Not all emissions are Dutch. That’s true. Pollution also flows in from farms in Belgium and industries in the German Ruhr area and the south of England. About a third of nitrogen deposits in the Netherlands are foreign in origin.
The nitrogen crisis only exists on paper. Farmers argue the models to calculate pollution are imprecise, the standards for deposits are arbitrary and the whole problem only exists because the Netherlands declared so many areas Natura 2000 reserves.
None of this is completely accurate nor completely inaccurate. No model is infallible, but calculations are informed by on-the-ground readings as well as extrapolations. EU standards are based on scientific research. They might be too strict for some areas, but for others they are too lax. Perhaps previous governments should have been more conservative about setting aside lands for conservation, but now the Netherlands would need the European Commission’s permission to remove Natura 2000 classifications — and it is in no mood to help out a country that predictably hectors others when they break (debt and deficit) rules.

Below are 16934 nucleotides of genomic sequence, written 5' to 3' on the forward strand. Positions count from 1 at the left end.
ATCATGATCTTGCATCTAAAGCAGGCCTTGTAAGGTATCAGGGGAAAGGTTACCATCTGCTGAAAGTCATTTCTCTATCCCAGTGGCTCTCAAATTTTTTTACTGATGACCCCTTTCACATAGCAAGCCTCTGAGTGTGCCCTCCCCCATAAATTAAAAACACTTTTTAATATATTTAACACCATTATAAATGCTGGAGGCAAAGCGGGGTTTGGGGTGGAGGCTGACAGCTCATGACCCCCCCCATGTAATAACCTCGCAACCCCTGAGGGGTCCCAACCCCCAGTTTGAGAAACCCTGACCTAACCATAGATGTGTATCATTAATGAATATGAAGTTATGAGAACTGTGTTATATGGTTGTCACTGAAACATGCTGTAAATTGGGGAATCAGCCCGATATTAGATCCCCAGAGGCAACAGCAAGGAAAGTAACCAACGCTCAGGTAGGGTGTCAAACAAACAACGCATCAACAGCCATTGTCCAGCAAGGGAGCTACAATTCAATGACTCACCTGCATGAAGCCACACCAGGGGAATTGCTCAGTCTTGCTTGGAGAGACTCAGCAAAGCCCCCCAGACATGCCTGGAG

There are more reasons to reduce faring
Nitrogen pollution is not the only reason to downsize animal farming in the Netherlands.
Cows also emit methane, which is a greenhouse gas 25 times more potent than carbon dioxide. In Western Europe, only Denmark and Ireland emit more methane per capita than the Netherlands.
Too much ammonia in the soil is lethal to microbes, which sustain trees, and it pollutes groundwater.